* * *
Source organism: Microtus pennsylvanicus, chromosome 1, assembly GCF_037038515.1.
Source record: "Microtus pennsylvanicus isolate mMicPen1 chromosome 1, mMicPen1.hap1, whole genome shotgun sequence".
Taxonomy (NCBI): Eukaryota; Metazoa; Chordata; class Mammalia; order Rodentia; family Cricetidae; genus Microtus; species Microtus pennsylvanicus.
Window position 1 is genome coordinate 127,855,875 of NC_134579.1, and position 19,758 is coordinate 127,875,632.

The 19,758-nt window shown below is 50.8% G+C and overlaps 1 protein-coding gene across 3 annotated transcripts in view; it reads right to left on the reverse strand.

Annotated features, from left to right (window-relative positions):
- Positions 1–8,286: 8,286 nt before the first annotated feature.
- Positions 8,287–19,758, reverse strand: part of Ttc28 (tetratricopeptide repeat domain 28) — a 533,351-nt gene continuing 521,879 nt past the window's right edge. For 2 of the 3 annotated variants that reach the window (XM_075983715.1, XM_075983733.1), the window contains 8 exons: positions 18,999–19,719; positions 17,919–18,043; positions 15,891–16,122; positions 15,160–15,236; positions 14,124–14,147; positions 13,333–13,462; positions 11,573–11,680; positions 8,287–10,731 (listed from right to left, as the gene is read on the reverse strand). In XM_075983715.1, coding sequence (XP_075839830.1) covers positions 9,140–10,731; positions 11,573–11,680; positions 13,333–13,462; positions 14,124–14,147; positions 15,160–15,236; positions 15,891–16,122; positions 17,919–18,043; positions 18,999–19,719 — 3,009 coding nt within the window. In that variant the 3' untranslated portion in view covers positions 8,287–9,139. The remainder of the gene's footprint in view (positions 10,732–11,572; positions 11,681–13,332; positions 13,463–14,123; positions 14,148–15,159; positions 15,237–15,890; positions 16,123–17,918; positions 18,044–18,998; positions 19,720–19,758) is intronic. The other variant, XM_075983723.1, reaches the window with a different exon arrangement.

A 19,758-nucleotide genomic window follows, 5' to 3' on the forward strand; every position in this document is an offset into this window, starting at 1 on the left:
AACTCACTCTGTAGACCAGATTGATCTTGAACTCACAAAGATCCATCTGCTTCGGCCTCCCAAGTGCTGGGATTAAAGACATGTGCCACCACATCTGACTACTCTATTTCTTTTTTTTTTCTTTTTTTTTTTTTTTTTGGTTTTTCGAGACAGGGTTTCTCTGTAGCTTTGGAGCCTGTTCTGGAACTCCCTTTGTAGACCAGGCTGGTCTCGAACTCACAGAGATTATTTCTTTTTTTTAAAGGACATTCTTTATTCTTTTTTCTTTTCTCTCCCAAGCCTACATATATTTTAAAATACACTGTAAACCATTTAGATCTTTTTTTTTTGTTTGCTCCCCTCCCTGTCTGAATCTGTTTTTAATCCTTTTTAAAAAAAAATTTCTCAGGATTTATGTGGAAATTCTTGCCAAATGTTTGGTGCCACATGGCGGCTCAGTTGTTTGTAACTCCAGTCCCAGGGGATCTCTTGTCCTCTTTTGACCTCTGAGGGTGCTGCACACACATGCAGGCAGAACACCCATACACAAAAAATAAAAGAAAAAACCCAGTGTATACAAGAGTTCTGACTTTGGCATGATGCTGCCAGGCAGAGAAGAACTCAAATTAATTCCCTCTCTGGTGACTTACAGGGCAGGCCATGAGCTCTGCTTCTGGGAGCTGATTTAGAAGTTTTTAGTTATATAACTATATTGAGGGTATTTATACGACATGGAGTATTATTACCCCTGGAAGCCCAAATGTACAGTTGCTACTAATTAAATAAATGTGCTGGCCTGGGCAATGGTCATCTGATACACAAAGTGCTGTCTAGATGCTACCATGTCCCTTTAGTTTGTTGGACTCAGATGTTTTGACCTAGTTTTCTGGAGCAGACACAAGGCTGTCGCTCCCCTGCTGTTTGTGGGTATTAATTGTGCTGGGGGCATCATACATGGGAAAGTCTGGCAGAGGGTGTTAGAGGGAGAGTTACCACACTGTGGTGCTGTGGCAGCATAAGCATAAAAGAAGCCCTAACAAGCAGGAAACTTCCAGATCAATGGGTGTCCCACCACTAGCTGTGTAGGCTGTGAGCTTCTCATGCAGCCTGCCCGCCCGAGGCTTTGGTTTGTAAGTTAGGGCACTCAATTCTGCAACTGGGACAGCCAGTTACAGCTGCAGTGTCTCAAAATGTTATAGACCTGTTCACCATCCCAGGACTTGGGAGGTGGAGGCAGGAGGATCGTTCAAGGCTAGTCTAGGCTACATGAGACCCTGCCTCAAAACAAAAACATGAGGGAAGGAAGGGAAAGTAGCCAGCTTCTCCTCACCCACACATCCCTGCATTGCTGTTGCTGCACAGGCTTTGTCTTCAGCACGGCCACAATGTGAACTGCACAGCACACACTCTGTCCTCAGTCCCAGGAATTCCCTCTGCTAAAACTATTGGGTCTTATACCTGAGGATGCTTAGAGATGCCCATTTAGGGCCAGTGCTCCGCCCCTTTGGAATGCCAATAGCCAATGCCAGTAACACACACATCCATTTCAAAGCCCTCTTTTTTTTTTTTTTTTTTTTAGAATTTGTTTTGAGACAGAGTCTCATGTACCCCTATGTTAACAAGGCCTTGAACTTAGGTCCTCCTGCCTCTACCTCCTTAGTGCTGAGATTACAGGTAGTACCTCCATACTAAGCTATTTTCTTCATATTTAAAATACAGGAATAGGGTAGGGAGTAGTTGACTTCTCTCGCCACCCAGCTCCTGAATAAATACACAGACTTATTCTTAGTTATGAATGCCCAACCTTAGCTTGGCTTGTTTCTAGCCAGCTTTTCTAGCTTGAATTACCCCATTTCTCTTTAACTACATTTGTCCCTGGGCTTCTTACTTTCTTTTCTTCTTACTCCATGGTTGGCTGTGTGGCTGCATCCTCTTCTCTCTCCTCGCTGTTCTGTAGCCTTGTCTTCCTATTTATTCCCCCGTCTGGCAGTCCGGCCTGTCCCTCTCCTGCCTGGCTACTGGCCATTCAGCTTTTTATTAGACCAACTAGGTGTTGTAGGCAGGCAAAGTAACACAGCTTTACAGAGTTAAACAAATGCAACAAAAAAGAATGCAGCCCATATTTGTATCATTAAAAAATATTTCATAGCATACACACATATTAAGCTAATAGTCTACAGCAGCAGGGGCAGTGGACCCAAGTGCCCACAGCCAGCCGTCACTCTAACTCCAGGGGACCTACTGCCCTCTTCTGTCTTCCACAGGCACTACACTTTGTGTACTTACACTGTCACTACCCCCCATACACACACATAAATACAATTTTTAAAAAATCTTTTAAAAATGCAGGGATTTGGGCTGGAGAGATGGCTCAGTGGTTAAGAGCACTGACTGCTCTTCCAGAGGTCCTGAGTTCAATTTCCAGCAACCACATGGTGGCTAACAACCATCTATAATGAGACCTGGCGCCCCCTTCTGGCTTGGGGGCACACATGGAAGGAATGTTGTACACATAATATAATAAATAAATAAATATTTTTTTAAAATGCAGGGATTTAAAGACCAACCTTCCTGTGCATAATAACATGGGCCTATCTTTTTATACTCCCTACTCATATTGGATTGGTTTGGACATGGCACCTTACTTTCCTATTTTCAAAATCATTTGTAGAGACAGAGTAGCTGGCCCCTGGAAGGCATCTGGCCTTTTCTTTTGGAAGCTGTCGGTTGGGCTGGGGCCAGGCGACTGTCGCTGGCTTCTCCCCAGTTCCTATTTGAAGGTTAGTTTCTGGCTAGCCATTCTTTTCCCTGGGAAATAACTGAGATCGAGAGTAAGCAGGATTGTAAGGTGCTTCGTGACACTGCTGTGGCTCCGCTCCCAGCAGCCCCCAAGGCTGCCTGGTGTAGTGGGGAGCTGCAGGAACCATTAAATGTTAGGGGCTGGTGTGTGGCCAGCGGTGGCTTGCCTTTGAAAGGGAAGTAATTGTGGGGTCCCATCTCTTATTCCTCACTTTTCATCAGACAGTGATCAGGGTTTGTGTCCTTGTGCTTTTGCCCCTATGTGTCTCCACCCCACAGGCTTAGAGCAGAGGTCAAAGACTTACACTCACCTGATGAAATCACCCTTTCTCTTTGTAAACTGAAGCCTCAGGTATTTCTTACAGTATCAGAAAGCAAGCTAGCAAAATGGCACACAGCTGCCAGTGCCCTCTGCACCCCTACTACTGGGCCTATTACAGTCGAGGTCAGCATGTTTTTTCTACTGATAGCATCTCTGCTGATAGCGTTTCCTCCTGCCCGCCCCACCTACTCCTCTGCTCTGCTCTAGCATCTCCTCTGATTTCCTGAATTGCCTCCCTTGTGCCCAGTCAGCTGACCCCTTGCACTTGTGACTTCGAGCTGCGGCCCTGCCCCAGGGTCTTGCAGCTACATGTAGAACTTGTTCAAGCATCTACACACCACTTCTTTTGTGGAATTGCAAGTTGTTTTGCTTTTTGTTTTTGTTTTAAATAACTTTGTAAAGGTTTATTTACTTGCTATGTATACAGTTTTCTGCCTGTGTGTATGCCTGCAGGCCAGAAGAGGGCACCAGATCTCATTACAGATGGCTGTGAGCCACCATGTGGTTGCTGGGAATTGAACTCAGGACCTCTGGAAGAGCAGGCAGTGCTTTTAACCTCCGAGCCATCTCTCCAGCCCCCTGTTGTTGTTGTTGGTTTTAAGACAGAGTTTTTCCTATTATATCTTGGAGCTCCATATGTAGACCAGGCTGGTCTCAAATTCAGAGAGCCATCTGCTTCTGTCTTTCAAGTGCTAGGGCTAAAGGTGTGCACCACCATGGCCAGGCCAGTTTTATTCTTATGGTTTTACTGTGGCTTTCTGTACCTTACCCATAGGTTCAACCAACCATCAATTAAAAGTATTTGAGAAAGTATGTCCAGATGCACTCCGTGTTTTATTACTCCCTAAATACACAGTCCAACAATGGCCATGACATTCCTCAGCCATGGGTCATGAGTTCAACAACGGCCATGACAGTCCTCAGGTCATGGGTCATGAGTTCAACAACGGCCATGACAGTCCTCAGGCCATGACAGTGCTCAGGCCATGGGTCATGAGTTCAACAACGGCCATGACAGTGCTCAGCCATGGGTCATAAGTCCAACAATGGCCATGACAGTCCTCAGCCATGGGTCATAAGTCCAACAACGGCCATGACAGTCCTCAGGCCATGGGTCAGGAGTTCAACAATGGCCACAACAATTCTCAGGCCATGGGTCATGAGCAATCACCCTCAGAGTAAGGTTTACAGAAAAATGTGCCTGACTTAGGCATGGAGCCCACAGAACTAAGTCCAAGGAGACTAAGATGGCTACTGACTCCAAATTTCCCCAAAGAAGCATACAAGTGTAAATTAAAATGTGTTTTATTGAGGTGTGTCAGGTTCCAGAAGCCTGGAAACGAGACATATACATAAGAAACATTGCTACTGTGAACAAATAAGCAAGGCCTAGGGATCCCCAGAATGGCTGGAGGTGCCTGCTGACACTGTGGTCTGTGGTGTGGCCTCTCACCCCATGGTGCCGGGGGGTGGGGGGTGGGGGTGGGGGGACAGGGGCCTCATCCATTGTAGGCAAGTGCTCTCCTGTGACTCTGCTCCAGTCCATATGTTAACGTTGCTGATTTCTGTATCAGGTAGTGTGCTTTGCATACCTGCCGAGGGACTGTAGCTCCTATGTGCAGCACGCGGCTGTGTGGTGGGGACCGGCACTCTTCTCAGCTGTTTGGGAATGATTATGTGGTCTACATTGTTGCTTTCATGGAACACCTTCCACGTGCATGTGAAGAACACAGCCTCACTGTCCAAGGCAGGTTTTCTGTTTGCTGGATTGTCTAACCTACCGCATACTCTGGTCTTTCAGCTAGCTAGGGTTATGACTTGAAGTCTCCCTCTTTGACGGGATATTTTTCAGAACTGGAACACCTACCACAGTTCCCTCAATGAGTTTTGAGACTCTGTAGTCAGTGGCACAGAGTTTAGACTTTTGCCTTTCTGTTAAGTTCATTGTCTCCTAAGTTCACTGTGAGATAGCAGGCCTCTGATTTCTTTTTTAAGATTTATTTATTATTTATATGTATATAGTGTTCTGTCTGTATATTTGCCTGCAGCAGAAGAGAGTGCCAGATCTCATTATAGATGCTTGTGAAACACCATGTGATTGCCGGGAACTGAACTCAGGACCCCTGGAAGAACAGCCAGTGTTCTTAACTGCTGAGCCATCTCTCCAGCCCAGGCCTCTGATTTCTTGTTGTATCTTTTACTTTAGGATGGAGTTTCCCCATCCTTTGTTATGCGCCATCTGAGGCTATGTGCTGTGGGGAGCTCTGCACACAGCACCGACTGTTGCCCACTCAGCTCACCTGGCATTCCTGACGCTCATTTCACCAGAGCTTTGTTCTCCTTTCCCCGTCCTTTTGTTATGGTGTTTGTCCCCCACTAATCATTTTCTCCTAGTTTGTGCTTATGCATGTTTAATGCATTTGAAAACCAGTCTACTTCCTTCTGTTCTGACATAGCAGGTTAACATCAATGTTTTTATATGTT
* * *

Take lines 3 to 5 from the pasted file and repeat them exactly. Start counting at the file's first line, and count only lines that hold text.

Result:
Taxonomy (NCBI): Eukaryota; Metazoa; Chordata; class Mammalia; order Rodentia; family Cricetidae; genus Microtus; species Microtus pennsylvanicus.
Window position 1 is genome coordinate 127,855,875 of NC_134579.1, and position 19,758 is coordinate 127,875,632.

The 19,758-nt window shown below is 50.8% G+C and overlaps 1 protein-coding gene across 3 annotated transcripts in view; it reads right to left on the reverse strand.